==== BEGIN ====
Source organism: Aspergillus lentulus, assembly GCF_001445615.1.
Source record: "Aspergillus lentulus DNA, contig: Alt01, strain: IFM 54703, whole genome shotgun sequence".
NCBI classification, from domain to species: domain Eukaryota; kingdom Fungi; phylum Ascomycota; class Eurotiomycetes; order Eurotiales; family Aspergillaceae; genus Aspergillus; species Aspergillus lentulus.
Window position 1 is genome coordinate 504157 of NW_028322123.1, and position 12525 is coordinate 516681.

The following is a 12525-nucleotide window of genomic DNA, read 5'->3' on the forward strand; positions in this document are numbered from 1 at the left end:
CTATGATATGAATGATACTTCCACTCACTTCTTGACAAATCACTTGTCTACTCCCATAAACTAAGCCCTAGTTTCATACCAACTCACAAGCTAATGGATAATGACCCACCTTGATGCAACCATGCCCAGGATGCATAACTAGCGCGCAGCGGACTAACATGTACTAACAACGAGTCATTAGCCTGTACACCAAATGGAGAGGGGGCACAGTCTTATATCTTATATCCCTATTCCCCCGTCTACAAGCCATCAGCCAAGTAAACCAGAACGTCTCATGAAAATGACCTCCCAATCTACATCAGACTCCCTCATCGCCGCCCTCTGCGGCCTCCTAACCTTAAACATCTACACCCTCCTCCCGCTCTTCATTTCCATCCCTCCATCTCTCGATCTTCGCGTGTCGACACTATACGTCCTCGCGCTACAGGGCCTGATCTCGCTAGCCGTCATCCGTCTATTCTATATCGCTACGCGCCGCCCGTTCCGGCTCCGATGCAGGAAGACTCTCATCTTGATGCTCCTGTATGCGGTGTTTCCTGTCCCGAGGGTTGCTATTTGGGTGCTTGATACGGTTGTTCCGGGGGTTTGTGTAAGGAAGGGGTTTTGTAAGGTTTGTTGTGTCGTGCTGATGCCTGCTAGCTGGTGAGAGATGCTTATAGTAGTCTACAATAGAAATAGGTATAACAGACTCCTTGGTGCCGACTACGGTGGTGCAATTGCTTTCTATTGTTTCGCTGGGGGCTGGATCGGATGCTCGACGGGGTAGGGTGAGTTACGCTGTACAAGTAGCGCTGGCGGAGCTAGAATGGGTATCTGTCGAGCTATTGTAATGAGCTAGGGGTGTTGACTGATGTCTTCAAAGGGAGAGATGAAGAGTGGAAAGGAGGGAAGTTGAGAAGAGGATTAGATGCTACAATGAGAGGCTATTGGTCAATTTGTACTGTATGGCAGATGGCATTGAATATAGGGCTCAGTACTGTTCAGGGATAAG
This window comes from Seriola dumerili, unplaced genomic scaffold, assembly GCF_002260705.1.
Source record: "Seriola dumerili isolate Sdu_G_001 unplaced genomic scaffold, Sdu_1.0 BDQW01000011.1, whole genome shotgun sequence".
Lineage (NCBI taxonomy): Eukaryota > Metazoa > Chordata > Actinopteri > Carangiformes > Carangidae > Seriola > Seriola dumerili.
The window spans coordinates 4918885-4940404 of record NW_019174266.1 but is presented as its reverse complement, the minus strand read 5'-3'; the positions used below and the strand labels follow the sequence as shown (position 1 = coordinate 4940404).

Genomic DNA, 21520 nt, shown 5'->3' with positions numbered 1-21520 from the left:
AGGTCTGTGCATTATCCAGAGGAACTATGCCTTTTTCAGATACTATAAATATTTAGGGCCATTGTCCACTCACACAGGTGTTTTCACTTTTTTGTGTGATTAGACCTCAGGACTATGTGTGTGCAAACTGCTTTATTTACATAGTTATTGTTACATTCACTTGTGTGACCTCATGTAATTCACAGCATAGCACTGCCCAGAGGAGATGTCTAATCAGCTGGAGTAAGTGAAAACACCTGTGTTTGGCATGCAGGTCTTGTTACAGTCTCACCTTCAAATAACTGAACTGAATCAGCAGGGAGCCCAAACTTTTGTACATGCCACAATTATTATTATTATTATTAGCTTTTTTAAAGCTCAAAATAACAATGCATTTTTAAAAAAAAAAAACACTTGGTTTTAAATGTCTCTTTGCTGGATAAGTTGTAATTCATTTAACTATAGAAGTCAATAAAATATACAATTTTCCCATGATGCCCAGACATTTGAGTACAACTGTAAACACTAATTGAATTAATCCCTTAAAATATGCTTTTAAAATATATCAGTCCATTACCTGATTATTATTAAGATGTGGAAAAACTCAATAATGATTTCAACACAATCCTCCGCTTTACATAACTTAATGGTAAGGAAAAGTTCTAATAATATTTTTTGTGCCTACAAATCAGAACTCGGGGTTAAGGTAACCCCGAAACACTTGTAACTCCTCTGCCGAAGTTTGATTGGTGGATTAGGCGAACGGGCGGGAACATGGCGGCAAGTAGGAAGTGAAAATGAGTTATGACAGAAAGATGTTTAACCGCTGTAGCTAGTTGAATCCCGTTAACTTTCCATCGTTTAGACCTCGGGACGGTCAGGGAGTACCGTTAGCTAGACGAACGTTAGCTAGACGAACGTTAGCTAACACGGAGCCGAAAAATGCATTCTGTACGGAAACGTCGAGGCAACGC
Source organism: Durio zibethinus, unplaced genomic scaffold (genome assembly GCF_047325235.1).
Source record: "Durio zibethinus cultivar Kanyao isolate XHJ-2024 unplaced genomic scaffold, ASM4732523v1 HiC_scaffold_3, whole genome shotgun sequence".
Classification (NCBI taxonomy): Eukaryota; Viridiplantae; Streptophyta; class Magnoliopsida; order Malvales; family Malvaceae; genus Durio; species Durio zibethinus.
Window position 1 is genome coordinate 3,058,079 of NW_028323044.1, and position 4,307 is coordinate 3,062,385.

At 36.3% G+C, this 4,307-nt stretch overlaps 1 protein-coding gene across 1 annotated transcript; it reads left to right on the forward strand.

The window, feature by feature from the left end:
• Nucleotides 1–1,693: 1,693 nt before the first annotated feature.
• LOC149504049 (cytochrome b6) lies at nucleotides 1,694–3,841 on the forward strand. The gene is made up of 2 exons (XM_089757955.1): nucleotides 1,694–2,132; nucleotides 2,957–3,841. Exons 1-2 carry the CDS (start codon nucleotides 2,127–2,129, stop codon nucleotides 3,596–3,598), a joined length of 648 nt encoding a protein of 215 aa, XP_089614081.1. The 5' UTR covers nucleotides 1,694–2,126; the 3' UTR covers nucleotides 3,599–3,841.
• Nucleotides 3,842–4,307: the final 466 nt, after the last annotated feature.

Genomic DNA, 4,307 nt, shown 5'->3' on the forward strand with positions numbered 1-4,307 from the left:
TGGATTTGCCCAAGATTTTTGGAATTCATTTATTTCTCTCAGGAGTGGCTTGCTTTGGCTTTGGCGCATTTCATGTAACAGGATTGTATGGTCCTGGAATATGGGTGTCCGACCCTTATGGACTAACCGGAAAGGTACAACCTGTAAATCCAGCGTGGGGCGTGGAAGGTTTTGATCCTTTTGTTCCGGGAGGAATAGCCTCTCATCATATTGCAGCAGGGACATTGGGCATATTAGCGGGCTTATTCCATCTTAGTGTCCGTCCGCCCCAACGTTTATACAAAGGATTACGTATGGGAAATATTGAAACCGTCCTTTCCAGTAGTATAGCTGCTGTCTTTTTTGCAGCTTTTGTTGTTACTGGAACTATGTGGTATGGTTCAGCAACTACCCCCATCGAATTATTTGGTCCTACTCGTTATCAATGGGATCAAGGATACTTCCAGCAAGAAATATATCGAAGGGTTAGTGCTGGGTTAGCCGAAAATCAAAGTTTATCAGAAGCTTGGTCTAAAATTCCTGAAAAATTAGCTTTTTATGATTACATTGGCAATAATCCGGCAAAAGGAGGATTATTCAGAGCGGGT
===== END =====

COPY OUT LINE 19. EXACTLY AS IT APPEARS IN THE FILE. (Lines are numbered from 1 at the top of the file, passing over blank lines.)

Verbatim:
• Nucleotides 1–1,693: 1,693 nt before the first annotated feature.